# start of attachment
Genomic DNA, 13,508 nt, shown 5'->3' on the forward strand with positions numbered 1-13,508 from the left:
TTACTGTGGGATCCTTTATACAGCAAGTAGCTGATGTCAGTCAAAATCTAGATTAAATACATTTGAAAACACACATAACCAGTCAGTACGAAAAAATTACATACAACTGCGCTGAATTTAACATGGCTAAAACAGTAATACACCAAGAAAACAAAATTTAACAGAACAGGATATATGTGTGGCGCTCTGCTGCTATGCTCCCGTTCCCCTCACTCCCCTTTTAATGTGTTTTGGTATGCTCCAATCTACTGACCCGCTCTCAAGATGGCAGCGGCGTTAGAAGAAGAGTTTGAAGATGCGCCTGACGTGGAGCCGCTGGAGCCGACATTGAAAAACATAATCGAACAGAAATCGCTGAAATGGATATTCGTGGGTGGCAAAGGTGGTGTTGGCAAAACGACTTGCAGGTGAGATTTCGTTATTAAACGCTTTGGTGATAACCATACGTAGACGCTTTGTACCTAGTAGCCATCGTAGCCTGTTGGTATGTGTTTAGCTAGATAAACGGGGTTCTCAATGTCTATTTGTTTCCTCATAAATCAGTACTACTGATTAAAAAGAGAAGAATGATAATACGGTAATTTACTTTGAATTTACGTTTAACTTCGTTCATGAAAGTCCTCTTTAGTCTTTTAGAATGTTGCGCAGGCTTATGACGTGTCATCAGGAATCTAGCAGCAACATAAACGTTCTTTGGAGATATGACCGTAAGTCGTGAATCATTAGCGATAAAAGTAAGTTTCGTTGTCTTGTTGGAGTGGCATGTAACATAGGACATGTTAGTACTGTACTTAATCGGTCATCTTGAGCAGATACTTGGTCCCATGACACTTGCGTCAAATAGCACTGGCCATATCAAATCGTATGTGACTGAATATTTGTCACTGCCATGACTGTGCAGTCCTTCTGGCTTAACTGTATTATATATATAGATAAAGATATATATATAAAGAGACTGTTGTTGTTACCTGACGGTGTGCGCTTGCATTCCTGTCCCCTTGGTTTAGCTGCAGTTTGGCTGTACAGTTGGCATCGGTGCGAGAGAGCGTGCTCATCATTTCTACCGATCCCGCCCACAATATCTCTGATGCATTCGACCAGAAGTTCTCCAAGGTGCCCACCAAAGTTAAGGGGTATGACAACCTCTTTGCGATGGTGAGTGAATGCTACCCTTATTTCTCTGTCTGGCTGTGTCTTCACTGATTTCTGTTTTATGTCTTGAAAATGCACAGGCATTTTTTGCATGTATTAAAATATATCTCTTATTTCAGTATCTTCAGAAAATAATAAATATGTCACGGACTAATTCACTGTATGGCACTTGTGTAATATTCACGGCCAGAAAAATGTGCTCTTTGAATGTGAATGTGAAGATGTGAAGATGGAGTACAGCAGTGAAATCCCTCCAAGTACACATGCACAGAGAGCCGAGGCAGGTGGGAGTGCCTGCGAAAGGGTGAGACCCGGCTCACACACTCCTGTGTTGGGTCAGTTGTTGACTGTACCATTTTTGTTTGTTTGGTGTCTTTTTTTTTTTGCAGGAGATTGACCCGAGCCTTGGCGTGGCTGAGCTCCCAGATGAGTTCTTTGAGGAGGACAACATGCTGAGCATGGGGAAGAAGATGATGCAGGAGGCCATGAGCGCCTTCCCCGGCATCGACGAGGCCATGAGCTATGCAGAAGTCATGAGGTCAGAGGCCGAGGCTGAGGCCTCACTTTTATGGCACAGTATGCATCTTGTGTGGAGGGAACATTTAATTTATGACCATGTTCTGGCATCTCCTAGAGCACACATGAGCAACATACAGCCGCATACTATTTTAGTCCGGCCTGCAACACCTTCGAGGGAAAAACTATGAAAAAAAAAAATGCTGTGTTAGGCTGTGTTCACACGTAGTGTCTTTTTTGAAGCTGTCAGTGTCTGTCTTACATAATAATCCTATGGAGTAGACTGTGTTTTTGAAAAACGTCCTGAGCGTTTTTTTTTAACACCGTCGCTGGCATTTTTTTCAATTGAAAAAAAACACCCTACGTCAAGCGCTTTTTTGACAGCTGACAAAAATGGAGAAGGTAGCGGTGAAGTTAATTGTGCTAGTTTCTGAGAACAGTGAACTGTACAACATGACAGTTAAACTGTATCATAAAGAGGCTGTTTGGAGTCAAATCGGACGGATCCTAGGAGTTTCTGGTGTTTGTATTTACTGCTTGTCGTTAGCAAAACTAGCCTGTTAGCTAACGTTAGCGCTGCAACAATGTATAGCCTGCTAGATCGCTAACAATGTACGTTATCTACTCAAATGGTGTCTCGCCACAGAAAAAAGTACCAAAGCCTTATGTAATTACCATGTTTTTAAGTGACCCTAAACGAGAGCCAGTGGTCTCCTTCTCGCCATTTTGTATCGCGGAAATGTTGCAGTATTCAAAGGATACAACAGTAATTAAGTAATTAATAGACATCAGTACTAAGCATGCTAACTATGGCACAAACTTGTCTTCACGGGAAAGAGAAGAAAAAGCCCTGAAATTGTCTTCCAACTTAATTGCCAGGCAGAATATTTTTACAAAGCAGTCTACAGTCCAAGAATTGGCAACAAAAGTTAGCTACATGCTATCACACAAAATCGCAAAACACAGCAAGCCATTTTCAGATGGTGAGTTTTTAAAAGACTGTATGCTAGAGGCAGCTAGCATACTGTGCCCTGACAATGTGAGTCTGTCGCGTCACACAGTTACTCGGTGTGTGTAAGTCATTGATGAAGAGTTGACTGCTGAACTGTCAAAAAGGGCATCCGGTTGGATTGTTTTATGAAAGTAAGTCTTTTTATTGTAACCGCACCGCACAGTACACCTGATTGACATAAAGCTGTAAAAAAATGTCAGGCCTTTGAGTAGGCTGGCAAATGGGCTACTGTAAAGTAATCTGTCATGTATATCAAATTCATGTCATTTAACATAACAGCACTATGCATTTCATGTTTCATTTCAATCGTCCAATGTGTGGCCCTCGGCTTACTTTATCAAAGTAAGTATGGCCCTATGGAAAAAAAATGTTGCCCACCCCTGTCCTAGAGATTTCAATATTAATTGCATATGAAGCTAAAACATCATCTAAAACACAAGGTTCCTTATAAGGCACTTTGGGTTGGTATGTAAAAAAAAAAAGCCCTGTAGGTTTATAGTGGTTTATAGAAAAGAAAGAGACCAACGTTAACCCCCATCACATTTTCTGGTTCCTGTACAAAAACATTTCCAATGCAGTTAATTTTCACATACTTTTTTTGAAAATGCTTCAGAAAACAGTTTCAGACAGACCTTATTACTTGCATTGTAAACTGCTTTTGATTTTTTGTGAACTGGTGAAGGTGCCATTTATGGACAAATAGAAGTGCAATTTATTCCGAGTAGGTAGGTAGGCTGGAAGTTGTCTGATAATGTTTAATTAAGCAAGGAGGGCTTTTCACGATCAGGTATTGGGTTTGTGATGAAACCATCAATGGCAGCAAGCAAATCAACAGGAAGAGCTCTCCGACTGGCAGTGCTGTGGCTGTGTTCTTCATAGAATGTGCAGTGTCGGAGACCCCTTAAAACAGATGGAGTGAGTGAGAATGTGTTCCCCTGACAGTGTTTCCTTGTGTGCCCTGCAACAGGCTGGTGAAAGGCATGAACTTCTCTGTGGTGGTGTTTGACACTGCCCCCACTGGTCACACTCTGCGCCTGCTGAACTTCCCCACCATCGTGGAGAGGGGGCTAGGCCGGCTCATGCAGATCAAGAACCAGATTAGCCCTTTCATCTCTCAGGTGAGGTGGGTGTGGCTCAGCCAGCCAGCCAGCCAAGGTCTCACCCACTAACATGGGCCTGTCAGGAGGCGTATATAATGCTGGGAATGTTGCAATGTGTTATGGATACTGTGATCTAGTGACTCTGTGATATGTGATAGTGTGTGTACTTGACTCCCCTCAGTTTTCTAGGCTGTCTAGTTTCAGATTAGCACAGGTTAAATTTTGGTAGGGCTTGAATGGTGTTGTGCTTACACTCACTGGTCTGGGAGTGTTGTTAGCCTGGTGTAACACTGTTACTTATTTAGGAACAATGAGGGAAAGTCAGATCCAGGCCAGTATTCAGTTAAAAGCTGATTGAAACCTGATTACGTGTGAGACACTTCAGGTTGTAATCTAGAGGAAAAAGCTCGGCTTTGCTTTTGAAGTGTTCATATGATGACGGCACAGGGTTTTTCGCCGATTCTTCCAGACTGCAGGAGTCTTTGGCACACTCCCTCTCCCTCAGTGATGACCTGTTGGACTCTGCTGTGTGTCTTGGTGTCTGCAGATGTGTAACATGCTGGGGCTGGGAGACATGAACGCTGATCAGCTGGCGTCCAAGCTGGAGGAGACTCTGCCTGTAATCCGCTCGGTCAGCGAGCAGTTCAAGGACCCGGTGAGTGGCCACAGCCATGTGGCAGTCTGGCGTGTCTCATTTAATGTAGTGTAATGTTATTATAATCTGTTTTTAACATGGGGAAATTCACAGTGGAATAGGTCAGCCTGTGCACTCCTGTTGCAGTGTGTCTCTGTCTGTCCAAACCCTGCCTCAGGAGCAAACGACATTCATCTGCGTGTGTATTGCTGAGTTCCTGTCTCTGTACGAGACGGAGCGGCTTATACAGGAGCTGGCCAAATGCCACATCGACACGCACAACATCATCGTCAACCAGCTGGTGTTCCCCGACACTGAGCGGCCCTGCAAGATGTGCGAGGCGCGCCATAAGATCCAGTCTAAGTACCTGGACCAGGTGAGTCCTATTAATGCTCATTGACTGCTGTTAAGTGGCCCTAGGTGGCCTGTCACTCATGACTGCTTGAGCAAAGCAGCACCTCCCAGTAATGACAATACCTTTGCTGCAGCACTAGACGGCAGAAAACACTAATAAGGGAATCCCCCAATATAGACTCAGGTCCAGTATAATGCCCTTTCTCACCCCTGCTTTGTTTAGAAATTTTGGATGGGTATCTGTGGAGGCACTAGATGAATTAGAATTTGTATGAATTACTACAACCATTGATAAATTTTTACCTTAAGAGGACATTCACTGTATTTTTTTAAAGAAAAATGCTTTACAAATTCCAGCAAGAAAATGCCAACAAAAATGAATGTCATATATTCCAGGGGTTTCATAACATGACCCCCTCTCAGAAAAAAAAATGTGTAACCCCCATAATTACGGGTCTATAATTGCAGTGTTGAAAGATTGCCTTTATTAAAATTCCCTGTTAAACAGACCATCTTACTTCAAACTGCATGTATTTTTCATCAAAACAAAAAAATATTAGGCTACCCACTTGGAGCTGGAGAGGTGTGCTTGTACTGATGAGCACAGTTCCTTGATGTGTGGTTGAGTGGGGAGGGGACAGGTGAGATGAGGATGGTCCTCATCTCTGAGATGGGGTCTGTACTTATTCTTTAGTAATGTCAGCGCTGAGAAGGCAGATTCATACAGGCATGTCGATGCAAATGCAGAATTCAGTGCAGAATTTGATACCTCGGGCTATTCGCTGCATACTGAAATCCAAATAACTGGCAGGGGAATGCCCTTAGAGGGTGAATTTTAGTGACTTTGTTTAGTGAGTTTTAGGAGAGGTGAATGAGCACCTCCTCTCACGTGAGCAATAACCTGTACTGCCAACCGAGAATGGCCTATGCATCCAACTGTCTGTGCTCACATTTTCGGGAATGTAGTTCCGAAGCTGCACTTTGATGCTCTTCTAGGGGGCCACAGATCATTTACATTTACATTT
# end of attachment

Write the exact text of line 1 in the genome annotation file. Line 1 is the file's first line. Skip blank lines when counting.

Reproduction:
Genomic DNA, 13,508 nt, shown 5'->3' on the forward strand with positions numbered 1-13,508 from the left: